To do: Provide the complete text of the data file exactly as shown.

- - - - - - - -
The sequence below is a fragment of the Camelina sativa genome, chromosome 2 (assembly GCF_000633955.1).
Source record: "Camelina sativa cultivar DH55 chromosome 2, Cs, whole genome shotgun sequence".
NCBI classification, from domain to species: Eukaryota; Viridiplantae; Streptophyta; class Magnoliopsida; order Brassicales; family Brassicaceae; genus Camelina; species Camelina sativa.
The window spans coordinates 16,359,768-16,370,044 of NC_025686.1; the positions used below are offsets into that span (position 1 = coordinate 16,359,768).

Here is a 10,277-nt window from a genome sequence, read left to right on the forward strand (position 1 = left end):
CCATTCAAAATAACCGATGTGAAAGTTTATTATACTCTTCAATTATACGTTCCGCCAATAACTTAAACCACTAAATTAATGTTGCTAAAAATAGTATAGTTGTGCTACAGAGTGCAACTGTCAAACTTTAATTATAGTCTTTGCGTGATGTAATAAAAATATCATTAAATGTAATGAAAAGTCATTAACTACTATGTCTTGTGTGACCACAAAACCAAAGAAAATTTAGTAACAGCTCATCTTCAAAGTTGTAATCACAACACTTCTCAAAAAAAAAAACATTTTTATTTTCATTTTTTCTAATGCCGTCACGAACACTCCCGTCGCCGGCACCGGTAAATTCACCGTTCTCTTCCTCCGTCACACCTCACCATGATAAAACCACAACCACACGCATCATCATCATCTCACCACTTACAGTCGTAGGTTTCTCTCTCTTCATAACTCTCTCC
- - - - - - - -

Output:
The sequence below is a fragment of the Camelina sativa genome, chromosome 2 (assembly GCF_000633955.1).
Source record: "Camelina sativa cultivar DH55 chromosome 2, Cs, whole genome shotgun sequence".
NCBI classification, from domain to species: Eukaryota; Viridiplantae; Streptophyta; class Magnoliopsida; order Brassicales; family Brassicaceae; genus Camelina; species Camelina sativa.
The window spans coordinates 16,359,768-16,370,044 of NC_025686.1; the positions used below are offsets into that span (position 1 = coordinate 16,359,768).

Here is a 10,277-nt window from a genome sequence, read left to right on the forward strand (position 1 = left end):
CCATTCAAAATAACCGATGTGAAAGTTTATTATACTCTTCAATTATACGTTCCGCCAATAACTTAAACCACTAAATTAATGTTGCTAAAAATAGTATAGTTGTGCTACAGAGTGCAACTGTCAAACTTTAATTATAGTCTTTGCGTGATGTAATAAAAATATCATTAAATGTAATGAAAAGTCATTAACTACTATGTCTTGTGTGACCACAAAACCAAAGAAAATTTAGTAACAGCTCATCTTCAAAGTTGTAATCACAACACTTCTCAAAAAAAAAAACATTTTTATTTTCATTTTTTCTAATGCCGTCACGAACACTCCCGTCGCCGGCACCGGTAAATTCACCGTTCTCTTCCTCCGTCACACCTCACCATGATAAAACCACAACCACACGCATCATCATCATCTCACCACTTACAGTCGTAGGTTTCTCTCTCTTCATAACTCTCTCC